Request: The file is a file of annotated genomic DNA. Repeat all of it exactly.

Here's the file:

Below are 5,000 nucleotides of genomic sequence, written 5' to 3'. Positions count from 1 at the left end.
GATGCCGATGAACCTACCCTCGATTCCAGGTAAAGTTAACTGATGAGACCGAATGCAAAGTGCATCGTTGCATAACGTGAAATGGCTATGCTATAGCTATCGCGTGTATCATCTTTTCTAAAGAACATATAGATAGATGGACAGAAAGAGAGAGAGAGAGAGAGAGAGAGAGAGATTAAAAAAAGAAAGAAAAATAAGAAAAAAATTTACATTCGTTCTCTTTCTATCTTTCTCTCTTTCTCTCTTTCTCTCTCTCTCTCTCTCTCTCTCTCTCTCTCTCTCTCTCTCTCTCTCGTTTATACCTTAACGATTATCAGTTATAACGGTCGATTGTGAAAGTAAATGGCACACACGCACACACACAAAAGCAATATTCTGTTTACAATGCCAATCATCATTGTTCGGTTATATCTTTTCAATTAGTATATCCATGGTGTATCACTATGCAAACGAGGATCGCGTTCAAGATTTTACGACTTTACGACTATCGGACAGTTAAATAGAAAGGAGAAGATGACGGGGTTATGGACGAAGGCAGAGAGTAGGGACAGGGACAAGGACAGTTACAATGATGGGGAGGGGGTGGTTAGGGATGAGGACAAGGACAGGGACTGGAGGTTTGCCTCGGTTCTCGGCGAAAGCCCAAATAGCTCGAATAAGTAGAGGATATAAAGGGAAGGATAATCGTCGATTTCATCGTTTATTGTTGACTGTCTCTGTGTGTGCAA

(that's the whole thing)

Below are 5,000 nucleotides of genomic sequence, written 5' to 3'. Positions count from 1 at the left end.
GATGCCGATGAACCTACCCTCGATTCCAGGTAAAGTTAACTGATGAGACCGAATGCAAAGTGCATCGTTGCATAACGTGAAATGGCTATGCTATAGCTATCGCGTGTATCATCTTTTCTAAAGAACATATAGATAGATGGACAGAAAGAGAGAGAGAGAGAGAGAGAGAGAGAGATTAAAAAAAGAAAGAAAAATAAGAAAAAAATTTACATTCGTTCTCTTTCTATCTTTCTCTCTTTCTCTCTTTCTCTCTCTCTCTCTCTCTCTCTCTCTCTCTCTCTCTCTCTCTCTCTCGTTTATACCTTAACGATTATCAGTTATAACGGTCGATTGTGAAAGTAAATGGCACACACGCACACACACAAAAGCAATATTCTGTTTACAATGCCAATCATCATTGTTCGGTTATATCTTTTCAATTAGTATATCCATGGTGTATCACTATGCAAACGAGGATCGCGTTCAAGATTTTACGACTTTACGACTATCGGACAGTTAAATAGAAAGGAGAAGATGACGGGGTTATGGACGAAGGCAGAGAGTAGGGACAGGGACAAGGACAGTTACAATGATGGGGAGGGGGTGGTTAGGGATGAGGACAAGGACAGGGACTGGAGGTTTGCCTCGGTTCTCGGCGAAAGCCCAAATAGCTCGAATAAGTAGAGGATATAAAGGGAAGGATAATCGTCGATTTCATCGTTTATTGTTGACTGTCTCTGTGTGTGCAA